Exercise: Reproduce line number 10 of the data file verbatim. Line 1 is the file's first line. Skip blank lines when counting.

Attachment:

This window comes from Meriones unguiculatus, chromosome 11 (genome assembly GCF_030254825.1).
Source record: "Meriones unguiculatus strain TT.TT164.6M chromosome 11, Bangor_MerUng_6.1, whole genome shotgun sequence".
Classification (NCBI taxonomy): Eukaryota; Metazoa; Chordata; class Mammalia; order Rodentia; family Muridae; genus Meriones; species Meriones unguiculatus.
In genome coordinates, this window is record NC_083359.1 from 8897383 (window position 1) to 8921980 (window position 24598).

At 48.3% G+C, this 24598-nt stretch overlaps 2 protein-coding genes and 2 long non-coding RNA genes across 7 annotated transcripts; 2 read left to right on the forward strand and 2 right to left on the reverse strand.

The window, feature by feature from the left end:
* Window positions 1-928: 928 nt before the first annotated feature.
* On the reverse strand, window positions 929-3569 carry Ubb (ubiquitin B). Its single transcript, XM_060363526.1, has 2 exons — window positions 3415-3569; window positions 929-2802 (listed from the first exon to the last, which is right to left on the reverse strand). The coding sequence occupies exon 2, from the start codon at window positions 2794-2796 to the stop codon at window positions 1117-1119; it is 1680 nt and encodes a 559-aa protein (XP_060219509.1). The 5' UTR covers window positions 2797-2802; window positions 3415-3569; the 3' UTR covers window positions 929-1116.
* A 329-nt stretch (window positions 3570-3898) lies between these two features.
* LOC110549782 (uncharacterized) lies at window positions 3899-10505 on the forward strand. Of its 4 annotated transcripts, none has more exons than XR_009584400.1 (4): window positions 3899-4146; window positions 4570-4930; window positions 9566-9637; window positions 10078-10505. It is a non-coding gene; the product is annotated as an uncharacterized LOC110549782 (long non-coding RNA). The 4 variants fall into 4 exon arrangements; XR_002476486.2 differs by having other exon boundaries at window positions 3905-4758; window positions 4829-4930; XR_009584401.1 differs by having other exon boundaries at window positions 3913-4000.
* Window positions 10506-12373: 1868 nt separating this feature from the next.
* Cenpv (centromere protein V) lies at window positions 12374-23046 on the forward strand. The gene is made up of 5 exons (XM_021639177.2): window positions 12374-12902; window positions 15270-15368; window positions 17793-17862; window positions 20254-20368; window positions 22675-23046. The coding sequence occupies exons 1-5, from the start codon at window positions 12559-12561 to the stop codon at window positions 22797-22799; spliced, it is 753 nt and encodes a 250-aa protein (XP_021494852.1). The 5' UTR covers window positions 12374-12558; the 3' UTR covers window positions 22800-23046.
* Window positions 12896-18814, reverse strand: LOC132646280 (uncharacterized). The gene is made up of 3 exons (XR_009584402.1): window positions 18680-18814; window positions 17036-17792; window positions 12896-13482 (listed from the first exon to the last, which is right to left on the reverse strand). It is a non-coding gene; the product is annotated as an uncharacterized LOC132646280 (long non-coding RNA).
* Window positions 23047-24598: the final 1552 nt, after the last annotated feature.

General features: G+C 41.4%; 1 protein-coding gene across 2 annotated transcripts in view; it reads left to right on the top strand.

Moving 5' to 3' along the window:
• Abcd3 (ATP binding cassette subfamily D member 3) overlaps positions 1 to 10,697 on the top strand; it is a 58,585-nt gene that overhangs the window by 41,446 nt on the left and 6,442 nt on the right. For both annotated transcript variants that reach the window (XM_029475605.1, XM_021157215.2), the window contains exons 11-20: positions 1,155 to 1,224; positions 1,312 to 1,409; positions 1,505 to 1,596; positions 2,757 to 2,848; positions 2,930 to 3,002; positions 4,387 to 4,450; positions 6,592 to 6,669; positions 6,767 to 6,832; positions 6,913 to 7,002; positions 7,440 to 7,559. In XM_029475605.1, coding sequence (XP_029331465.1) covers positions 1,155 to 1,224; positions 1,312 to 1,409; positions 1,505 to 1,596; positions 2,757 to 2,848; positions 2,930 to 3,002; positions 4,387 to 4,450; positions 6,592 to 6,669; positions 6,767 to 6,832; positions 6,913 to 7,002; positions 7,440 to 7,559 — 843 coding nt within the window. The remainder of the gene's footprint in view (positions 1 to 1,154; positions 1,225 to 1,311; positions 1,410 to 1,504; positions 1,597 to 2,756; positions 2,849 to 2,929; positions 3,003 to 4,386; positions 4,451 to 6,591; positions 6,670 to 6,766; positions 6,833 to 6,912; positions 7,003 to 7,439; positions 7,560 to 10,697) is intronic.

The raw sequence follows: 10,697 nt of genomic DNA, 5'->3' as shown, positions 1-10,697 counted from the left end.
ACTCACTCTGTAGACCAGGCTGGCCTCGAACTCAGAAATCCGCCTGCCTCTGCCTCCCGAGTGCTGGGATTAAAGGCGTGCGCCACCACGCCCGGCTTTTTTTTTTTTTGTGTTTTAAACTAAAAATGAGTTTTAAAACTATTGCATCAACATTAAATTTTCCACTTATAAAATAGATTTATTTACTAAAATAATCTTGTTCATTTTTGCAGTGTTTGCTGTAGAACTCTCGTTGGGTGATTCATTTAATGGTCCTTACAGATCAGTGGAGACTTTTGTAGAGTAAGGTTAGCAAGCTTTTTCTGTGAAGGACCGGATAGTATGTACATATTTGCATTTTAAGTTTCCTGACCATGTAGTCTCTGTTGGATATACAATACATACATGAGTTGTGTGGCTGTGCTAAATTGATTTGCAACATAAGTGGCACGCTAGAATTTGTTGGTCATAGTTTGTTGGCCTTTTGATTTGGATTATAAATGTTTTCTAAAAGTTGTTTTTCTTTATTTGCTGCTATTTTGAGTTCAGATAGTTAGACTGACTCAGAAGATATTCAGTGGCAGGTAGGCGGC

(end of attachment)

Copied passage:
* LOC110549782 (uncharacterized) lies at window positions 3899-10505 on the forward strand. Of its 4 annotated transcripts, none has more exons than XR_009584400.1 (4): window positions 3899-4146; window positions 4570-4930; window positions 9566-9637; window positions 10078-10505. It is a non-coding gene; the product is annotated as an uncharacterized LOC110549782 (long non-coding RNA). The 4 variants fall into 4 exon arrangements; XR_002476486.2 differs by having other exon boundaries at window positions 3905-4758; window positions 4829-4930; XR_009584401.1 differs by having other exon boundaries at window positions 3913-4000.